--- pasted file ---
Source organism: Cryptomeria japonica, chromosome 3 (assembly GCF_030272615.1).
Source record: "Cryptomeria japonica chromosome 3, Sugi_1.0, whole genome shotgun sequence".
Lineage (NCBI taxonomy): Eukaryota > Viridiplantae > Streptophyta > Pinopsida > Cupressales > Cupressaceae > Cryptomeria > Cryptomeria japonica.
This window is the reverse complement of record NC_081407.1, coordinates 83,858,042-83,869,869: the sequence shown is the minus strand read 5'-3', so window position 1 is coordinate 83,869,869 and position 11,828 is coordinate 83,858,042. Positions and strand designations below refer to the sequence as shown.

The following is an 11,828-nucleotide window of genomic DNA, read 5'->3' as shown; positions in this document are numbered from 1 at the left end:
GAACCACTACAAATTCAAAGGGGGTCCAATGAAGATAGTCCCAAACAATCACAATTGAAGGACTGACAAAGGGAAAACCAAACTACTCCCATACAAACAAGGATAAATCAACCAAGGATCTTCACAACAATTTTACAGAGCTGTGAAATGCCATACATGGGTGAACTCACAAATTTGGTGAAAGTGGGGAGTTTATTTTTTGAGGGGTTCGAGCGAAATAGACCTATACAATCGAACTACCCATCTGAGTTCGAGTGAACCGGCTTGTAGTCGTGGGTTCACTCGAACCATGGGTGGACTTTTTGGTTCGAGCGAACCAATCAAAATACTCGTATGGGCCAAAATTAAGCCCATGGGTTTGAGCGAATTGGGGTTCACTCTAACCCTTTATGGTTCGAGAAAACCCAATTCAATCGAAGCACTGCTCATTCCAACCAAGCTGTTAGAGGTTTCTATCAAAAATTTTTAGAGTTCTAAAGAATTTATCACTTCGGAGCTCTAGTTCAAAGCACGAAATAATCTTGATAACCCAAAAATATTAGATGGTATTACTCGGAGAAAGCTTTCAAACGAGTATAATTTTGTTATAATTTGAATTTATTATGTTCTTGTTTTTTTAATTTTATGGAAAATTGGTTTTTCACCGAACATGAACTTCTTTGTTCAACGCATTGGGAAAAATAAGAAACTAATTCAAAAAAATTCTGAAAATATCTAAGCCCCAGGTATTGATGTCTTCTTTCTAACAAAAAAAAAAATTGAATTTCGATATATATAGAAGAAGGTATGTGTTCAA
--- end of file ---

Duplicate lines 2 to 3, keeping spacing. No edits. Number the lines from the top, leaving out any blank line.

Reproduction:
Source record: "Cryptomeria japonica chromosome 3, Sugi_1.0, whole genome shotgun sequence".
Lineage (NCBI taxonomy): Eukaryota > Viridiplantae > Streptophyta > Pinopsida > Cupressales > Cupressaceae > Cryptomeria > Cryptomeria japonica.